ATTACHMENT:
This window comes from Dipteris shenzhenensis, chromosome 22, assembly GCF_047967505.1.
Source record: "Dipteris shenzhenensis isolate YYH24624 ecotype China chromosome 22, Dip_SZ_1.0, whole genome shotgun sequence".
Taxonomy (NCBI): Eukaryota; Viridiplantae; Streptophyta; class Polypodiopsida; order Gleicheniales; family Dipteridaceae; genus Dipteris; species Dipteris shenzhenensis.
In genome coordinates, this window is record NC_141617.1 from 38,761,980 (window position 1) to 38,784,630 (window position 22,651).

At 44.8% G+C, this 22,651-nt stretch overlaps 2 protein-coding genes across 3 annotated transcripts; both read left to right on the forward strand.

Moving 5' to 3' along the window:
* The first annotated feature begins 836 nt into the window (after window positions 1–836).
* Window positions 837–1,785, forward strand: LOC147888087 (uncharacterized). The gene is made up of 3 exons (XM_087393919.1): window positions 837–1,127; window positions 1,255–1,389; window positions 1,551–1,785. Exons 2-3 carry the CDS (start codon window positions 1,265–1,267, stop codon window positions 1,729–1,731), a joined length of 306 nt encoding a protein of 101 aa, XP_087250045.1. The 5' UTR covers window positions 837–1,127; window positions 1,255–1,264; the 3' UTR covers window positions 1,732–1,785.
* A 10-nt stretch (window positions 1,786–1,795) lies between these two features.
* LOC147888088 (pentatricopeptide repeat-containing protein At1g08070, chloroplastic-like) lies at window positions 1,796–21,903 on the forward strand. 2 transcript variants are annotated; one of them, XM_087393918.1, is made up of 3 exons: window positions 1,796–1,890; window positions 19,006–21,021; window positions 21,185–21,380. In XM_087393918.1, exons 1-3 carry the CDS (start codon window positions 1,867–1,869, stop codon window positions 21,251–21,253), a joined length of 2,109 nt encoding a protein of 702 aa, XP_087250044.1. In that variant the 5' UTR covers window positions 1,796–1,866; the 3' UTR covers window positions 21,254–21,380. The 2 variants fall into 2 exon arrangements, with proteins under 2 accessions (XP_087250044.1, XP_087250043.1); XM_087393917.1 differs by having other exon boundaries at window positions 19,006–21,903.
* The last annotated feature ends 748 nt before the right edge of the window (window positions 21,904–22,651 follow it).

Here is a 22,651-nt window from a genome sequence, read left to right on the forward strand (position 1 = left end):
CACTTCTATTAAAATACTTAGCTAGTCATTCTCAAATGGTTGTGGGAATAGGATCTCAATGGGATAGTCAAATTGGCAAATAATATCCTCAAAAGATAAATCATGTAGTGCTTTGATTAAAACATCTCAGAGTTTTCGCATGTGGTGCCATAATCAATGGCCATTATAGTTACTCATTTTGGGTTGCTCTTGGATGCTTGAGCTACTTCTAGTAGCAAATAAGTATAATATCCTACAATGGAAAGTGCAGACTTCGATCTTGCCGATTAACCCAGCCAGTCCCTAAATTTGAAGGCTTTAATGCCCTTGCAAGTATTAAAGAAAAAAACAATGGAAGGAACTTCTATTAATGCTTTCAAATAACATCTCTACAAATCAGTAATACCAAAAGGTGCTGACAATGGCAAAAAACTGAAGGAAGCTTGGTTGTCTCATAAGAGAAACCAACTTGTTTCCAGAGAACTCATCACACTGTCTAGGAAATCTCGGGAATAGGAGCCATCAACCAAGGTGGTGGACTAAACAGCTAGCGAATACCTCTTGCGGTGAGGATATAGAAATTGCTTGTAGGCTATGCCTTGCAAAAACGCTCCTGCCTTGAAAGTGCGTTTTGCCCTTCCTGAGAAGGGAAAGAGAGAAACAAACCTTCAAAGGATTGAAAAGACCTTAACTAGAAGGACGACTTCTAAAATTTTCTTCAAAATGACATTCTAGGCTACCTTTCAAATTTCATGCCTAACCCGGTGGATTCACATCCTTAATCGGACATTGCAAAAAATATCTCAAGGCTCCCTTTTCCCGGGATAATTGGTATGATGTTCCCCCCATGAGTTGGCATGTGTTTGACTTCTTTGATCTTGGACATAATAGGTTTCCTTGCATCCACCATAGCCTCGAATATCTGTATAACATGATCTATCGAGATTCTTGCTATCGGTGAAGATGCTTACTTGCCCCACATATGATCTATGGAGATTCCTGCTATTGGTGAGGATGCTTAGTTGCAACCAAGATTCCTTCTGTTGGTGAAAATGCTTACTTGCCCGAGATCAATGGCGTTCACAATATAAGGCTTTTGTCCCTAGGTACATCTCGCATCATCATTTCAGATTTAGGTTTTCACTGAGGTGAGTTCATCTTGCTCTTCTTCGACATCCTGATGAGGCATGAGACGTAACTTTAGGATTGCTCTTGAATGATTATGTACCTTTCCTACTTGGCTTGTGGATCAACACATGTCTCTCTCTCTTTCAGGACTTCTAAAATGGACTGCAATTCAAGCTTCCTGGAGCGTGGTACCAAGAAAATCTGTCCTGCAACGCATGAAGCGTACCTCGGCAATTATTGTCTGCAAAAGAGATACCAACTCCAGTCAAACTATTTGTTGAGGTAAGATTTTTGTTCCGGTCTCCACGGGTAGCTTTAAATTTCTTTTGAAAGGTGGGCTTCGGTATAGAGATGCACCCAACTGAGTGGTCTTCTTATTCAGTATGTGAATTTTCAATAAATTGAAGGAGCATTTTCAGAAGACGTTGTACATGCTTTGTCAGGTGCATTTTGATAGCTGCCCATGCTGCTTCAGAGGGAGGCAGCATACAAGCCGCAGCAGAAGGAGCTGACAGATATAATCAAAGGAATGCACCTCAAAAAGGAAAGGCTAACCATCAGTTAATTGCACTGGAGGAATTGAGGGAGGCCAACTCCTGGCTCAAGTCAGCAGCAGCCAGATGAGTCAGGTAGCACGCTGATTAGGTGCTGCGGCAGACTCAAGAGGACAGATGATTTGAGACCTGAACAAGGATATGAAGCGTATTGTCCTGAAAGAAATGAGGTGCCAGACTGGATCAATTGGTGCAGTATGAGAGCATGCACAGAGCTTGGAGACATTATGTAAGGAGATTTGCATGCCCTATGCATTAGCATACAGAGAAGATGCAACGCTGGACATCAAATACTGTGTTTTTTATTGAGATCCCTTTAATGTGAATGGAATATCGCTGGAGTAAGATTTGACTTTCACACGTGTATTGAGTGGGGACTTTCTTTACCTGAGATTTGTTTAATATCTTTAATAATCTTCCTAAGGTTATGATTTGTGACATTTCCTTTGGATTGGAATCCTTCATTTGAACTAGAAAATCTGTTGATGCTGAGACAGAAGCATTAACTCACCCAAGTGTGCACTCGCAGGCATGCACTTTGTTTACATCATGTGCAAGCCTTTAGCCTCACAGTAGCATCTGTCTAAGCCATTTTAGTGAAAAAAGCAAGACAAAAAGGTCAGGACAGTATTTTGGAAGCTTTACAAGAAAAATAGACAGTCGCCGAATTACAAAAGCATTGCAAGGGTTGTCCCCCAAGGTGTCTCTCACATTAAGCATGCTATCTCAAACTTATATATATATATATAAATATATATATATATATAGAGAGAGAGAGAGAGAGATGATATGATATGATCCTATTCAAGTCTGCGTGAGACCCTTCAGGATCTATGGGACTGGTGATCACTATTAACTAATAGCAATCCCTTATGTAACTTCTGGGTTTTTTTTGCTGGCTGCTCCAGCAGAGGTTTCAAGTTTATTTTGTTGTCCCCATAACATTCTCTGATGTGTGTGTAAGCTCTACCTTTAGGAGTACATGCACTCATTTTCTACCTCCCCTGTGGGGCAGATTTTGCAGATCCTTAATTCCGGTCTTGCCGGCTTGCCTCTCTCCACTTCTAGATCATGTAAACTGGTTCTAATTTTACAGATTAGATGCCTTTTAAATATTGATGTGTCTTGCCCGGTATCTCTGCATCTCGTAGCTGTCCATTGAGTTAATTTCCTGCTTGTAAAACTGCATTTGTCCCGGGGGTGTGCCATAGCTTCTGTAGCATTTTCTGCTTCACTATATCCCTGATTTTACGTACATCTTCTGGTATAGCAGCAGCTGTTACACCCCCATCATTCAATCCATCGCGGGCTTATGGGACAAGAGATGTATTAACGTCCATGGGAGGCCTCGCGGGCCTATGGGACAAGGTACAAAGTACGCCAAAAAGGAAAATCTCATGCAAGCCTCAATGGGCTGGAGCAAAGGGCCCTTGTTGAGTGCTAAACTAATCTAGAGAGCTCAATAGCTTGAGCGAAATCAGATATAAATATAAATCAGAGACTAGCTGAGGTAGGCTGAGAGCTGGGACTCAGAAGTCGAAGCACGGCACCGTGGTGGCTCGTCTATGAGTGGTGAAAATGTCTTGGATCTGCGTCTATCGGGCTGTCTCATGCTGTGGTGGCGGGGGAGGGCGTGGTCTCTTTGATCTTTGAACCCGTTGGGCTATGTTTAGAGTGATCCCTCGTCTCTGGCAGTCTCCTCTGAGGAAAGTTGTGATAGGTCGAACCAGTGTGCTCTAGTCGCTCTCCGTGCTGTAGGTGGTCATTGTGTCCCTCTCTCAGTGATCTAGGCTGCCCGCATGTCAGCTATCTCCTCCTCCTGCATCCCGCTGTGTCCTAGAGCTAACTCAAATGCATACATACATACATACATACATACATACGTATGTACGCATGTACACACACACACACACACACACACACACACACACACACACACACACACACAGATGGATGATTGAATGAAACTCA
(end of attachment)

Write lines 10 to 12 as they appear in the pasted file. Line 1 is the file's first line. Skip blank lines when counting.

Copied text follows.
* LOC147888088 (pentatricopeptide repeat-containing protein At1g08070, chloroplastic-like) lies at window positions 1,796–21,903 on the forward strand. 2 transcript variants are annotated; one of them, XM_087393918.1, is made up of 3 exons: window positions 1,796–1,890; window positions 19,006–21,021; window positions 21,185–21,380. In XM_087393918.1, exons 1-3 carry the CDS (start codon window positions 1,867–1,869, stop codon window positions 21,251–21,253), a joined length of 2,109 nt encoding a protein of 702 aa, XP_087250044.1. In that variant the 5' UTR covers window positions 1,796–1,866; the 3' UTR covers window positions 21,254–21,380. The 2 variants fall into 2 exon arrangements, with proteins under 2 accessions (XP_087250044.1, XP_087250043.1); XM_087393917.1 differs by having other exon boundaries at window positions 19,006–21,903.
* The last annotated feature ends 748 nt before the right edge of the window (window positions 21,904–22,651 follow it).

Here is a 22,651-nt window from a genome sequence, read left to right on the forward strand (position 1 = left end):